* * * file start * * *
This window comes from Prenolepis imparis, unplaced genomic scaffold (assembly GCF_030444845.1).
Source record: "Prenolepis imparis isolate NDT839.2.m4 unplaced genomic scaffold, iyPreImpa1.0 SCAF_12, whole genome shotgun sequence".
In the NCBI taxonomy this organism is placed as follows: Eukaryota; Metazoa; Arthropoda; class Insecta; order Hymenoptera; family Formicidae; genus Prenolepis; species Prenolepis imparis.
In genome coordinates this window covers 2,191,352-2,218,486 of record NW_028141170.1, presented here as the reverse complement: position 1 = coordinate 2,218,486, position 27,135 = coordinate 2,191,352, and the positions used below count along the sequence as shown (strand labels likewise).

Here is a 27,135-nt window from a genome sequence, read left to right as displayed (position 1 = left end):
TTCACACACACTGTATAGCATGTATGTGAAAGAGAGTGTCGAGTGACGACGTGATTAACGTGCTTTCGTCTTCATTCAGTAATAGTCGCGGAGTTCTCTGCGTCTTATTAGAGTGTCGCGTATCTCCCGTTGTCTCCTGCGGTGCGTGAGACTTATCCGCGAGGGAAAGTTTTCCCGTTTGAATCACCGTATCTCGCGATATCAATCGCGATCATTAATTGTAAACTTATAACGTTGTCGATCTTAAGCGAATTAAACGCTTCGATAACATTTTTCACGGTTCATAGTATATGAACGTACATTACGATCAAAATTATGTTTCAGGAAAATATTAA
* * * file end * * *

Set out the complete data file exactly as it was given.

This window comes from Prenolepis imparis, unplaced genomic scaffold (assembly GCF_030444845.1).
Source record: "Prenolepis imparis isolate NDT839.2.m4 unplaced genomic scaffold, iyPreImpa1.0 SCAF_12, whole genome shotgun sequence".
In the NCBI taxonomy this organism is placed as follows: Eukaryota; Metazoa; Arthropoda; class Insecta; order Hymenoptera; family Formicidae; genus Prenolepis; species Prenolepis imparis.
In genome coordinates this window covers 2,191,352-2,218,486 of record NW_028141170.1, presented here as the reverse complement: position 1 = coordinate 2,218,486, position 27,135 = coordinate 2,191,352, and the positions used below count along the sequence as shown (strand labels likewise).

Here is a 27,135-nt window from a genome sequence, read left to right as displayed (position 1 = left end):
TTCACACACACTGTATAGCATGTATGTGAAAGAGAGTGTCGAGTGACGACGTGATTAACGTGCTTTCGTCTTCATTCAGTAATAGTCGCGGAGTTCTCTGCGTCTTATTAGAGTGTCGCGTATCTCCCGTTGTCTCCTGCGGTGCGTGAGACTTATCCGCGAGGGAAAGTTTTCCCGTTTGAATCACCGTATCTCGCGATATCAATCGCGATCATTAATTGTAAACTTATAACGTTGTCGATCTTAAGCGAATTAAACGCTTCGATAACATTTTTCACGGTTCATAGTATATGAACGTACATTACGATCAAAATTATGTTTCAGGAAAATATTAA